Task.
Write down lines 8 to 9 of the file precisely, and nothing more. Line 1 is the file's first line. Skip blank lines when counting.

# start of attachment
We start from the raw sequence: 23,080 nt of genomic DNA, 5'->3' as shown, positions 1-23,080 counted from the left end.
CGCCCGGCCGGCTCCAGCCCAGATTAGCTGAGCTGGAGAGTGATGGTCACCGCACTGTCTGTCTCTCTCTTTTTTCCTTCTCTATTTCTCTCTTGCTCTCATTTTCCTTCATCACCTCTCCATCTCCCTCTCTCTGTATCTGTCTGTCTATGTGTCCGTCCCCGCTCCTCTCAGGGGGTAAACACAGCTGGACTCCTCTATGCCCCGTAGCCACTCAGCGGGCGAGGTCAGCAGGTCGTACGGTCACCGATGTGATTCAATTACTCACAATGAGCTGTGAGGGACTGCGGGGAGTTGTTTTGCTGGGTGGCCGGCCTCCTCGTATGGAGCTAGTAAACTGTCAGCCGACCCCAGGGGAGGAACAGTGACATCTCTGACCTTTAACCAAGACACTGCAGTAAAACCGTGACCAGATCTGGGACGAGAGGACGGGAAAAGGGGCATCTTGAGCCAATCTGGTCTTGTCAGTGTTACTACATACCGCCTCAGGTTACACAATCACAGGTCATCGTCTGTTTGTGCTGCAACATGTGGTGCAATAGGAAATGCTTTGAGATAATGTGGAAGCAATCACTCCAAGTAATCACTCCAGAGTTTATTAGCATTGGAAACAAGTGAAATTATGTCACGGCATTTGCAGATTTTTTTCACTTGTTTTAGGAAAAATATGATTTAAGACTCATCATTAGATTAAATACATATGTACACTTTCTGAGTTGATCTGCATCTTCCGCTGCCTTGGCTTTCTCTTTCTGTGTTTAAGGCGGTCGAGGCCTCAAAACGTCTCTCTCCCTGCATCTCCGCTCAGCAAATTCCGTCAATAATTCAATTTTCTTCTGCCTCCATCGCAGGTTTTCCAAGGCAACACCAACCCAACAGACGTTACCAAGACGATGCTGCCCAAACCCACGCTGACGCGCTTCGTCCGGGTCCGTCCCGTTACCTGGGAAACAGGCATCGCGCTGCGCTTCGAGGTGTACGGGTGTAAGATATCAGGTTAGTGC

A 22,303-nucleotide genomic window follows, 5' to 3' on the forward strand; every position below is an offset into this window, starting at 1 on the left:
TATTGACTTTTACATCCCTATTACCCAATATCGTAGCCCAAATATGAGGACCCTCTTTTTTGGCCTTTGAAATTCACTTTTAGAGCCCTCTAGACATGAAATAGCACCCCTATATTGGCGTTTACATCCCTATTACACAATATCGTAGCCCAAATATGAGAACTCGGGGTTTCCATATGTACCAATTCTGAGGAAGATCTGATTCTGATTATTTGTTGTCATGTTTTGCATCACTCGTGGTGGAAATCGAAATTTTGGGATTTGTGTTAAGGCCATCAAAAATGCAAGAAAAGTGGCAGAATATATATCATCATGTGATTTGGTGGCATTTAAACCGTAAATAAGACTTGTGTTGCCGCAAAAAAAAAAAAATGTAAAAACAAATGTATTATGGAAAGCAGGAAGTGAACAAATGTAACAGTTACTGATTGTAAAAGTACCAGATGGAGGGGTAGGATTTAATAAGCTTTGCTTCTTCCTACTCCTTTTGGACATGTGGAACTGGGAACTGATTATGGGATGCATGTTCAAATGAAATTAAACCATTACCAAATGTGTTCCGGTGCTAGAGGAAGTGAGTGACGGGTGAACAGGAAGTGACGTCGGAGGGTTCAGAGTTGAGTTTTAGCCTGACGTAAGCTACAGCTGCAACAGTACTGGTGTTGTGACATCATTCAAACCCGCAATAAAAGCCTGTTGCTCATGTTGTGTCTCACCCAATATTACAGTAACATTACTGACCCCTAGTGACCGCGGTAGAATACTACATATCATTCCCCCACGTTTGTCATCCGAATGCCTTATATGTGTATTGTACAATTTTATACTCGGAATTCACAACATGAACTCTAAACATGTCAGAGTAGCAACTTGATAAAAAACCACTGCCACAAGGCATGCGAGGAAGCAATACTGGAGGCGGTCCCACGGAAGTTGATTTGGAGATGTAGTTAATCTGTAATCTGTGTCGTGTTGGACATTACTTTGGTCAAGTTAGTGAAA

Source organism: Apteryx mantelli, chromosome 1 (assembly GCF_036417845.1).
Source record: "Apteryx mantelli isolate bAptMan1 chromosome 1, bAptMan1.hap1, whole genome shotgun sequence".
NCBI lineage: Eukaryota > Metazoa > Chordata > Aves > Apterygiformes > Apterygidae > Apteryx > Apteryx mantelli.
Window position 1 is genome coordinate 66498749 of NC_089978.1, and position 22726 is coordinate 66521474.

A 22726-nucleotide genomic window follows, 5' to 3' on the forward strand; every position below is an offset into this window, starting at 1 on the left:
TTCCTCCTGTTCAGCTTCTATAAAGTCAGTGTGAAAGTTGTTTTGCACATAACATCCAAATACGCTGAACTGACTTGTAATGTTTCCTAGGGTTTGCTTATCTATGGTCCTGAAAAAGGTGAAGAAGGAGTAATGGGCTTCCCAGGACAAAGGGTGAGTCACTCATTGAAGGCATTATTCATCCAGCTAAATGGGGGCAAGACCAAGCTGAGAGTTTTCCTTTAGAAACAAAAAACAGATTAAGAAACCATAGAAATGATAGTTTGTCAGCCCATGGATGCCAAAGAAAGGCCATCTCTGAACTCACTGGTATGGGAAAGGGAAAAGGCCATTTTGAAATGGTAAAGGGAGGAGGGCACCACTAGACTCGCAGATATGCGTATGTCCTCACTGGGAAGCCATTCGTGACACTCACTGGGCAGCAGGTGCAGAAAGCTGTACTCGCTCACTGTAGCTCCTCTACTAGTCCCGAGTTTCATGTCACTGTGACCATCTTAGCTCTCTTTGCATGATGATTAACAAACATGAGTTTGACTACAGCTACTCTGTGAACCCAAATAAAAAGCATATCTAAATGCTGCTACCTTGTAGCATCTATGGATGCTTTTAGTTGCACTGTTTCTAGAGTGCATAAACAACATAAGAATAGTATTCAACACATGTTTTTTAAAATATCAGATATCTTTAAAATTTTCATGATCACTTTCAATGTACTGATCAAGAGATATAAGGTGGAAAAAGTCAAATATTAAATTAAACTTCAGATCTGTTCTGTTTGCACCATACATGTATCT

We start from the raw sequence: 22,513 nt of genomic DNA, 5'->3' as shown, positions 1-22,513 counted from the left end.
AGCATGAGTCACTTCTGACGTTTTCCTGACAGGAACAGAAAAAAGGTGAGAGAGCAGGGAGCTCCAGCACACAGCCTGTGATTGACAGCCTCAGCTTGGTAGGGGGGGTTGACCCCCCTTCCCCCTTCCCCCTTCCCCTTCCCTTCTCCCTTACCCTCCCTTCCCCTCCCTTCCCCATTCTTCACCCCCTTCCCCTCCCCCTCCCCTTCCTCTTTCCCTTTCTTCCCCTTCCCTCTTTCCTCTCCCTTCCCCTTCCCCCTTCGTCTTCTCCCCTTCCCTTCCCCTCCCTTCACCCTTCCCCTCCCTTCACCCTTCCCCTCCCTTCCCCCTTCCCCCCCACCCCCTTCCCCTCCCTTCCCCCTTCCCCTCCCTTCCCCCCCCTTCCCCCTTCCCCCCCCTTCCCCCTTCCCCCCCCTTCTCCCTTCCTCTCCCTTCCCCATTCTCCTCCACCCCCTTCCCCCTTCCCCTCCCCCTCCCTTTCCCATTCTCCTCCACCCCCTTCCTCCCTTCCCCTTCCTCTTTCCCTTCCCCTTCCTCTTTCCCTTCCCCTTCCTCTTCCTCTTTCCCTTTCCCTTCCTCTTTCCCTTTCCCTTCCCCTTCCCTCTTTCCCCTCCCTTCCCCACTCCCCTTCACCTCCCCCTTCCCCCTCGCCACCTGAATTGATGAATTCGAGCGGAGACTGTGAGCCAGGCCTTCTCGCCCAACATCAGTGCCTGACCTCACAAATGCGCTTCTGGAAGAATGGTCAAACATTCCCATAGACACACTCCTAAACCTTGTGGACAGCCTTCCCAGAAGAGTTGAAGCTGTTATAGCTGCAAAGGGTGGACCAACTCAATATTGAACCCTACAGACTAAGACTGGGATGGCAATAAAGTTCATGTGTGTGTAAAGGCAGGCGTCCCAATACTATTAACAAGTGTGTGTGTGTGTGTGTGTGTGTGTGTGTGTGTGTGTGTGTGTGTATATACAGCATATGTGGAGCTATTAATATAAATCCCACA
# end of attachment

Window position 1 is genome coordinate 66498749 of NC_089978.1, and position 22726 is coordinate 66521474.

A 22726-nucleotide genomic window follows, 5' to 3' on the forward strand; every position below is an offset into this window, starting at 1 on the left: